But in connection with the raised - many misrepresentations that I have been speaking of, I think I should quote to the Government what the Right Honourable Mr. Churchill calls the theme of his story. That, I think, is equally important with the moral that he referred to a minute ago. The theme, he says, of his story is "How the great democracies triumphed and so were able to resume the follies which have so nearly cost them their lives". If an ordinary man said that, it would be regarded, I think, as altogether too satirical. But when a man of the Right Honourable Mr. Churchill's stature makes that suggestion that the democracies have resumed the follies which almost cost them their lives, I think that all of us should take heed to where the public men are taking the people of their respective countries in these times. I have no intention of expatiating upon that extremely broad subject today, but I commend to the attention of everyone that statement or theme of the Right Honourable Sir Winston.

But even with all of this, I come back to the assertion that I'm not trying to minimize the fact that in the election just held, that we were the losers. We did, and so we are over here, and we have no recriminations whatever. That's the case of the public speaking. I have full confidence in the public's judgment and we'll try to do better, and in the meantime, we are very, very happy to consider all these motions that are brought before us - all these programs and policies that are to be discussed.

And so I move directly to the Speech from the Throne and shall not use the hackneyed phrase, used so many times, of saying to the government that it is remarkable for what it leaves out instead of what it contains. I realize that the government intends this to be a Special Session. I said yesterday, actually there is no such thing. Every sitting of this House is a Session


of the House, and I wouldn't expect that at this Session they would have tried to deal with many more matters than they have. And I quite understand their inability to deal with some very important matters that are omitted and to which we shall refer a little later.

I shall not comment on the first paragraph, but in the second one, we read, "You have been summoned on this occasion to consider proposals dealing with certain specific matters which my government believes can most profitably be dealt with by means of this special session; or to deal with certain specific matters which the government believes can most profitably be dealt with by means of this special session." Now why can they be better dealt with at this special session - most profitably dealt with?

I suggest to you, Mr. Speaker, that if the increases and grants for education that are suggested here, the funds for the development fund, the monies for the Agricultural Credit Plan and the funds for the other proposals that are outlined here -- if those funds are going to be made available by December 1st or even January 1st, then I think that second paragraph has some significance, because if that is the fact, if the intention is to make them available by January 1st, the beginning of the New Year, then I think there is sense to that statement, but if they aren't, then I say to you Mr. Speaker, that these matters cannot be more profitably dealt with because we could have carried on with any program of unemployment assistance, or anything of that kind with funds already available or by special warrant, or something of that kind, and unless these funds are going to be made available then the special session for that purpose is in my opinion, of no value whatever.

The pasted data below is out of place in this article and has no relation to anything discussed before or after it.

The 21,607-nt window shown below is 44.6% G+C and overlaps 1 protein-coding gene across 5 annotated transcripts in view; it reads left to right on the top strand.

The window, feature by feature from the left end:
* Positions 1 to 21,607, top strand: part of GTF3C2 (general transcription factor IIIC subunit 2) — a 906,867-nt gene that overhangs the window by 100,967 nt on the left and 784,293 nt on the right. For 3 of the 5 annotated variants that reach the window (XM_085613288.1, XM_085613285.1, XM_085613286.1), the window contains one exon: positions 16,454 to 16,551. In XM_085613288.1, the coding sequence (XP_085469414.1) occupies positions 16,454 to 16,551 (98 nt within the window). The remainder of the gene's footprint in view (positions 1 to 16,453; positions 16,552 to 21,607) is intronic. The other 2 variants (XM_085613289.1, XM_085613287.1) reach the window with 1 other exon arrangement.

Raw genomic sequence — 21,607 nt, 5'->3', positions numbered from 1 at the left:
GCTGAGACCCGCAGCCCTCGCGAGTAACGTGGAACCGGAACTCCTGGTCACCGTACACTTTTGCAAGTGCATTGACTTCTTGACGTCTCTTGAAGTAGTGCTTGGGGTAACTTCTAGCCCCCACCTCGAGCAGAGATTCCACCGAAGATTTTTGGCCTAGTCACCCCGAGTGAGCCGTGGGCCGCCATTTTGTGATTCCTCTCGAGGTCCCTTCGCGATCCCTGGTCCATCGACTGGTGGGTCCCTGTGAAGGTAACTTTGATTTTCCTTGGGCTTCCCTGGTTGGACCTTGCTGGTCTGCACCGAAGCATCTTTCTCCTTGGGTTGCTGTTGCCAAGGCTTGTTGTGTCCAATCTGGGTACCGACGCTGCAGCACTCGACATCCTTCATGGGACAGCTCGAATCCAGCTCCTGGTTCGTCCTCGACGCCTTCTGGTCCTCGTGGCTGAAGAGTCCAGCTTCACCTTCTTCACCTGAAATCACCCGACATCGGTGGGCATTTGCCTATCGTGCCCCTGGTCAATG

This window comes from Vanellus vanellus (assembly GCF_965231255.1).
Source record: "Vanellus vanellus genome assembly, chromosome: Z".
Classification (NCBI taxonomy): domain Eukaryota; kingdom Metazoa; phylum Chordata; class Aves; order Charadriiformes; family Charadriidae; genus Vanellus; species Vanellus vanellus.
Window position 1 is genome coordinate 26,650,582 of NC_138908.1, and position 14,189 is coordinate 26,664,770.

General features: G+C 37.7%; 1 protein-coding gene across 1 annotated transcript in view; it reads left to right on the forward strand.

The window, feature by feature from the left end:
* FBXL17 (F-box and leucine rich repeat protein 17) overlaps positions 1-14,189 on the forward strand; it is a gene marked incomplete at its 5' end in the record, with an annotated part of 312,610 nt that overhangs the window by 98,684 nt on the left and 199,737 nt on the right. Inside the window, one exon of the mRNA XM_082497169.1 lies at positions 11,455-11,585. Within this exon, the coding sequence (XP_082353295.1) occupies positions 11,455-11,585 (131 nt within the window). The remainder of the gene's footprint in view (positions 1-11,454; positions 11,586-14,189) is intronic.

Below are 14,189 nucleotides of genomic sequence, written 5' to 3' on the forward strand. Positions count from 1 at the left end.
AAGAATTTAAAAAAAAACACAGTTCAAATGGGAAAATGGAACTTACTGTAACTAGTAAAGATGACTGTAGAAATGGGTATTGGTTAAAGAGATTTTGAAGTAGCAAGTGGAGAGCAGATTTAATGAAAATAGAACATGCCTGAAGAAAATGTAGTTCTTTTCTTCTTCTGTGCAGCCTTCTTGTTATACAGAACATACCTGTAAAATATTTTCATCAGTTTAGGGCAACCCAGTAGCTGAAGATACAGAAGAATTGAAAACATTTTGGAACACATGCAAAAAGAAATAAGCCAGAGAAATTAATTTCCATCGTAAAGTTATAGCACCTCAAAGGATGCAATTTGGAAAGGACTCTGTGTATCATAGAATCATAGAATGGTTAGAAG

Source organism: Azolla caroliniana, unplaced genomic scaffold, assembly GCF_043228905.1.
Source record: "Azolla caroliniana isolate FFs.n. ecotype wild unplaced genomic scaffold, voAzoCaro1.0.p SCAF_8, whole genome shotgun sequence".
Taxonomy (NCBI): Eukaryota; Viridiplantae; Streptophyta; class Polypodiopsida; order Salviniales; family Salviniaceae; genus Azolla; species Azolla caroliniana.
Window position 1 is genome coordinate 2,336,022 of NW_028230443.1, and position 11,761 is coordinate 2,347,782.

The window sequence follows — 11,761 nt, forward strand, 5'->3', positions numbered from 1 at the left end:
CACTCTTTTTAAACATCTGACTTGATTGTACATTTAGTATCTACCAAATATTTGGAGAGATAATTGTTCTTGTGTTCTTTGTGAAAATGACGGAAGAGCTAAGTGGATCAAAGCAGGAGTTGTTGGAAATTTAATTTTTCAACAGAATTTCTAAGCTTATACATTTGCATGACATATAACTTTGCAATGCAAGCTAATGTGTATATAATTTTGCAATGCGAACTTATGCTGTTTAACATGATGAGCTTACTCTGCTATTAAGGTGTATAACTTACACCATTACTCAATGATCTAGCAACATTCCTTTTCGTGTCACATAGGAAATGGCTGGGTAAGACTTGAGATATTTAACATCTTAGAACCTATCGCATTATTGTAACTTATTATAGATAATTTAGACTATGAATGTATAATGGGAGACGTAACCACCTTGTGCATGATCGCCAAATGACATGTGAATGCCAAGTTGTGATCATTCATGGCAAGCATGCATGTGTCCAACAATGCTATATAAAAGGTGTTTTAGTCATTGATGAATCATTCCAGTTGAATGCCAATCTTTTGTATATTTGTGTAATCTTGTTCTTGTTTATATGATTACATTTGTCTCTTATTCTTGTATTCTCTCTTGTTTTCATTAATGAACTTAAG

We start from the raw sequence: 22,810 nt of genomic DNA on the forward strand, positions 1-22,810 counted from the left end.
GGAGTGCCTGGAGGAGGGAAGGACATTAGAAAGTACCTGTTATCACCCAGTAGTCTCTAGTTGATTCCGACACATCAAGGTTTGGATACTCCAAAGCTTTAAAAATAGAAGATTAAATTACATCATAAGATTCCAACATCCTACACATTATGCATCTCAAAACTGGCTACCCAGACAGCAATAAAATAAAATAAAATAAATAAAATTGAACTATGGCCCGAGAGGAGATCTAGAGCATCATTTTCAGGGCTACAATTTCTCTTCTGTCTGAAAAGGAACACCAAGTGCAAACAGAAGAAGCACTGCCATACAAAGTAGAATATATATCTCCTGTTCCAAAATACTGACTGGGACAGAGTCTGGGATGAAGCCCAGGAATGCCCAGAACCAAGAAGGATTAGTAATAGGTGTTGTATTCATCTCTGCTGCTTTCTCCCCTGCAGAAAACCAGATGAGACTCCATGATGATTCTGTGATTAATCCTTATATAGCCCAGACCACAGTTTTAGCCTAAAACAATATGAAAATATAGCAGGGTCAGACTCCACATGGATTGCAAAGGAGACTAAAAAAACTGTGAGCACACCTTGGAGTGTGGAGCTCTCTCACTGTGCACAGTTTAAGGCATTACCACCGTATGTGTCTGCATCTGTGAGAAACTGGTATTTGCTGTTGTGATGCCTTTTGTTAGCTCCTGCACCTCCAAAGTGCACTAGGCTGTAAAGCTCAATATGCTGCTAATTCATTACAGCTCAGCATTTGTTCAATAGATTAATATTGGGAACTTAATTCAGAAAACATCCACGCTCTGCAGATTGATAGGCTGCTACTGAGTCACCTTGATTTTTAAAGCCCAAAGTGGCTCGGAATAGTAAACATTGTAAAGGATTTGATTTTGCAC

But there is a good reason for this special session, and I think a good reason. The one that really does obtain should have been the one that was given the good reason for calling this session Mr. Speaker, is that the honourable, the First Minister promised them and that is a good reason, I approve that reason because when he promises that he should perform, and that is the real reason for calling this special session not anything else, unless these funds are going to be made available, so I'm quite in agreement with the fact that when the present Prime Minister in his position as Leader of the Opposition, promised that if elected there would be a special session, then there should be a special session, because one of the things that are extremely harmful to democracy in my opinion is politicians who make promises and then don't keep them, and at least the session is being held so that is the reason I think should be given for the calling of the special session.

Then we have the one with regard to the education. There'll be some discussion on that with the Bills now before the House and I don't need to comment very greatly on it, but there is a little bit of a suspicious sentence in here -- government concurs with the views expressed by the interim report that this Province has not been giving sufficient financial support to education, poses to implement certain changes along the line suggested, and so on.


Now, Mr. Speaker, I would just like to recall something of the progressive increases that the former government gave to education, to the extent that we, in the ten year period went from approximately $6,000,000 to more than $23,000,000 in that period. It's true that the expenditures on education generally increased greatly, but I think that that's an increase that should not be ignored, and that and some other things perhaps were not fully taken into account by the Commission. However, there'll be definite discussion on that particular subject and I don't intend to stay too long with it.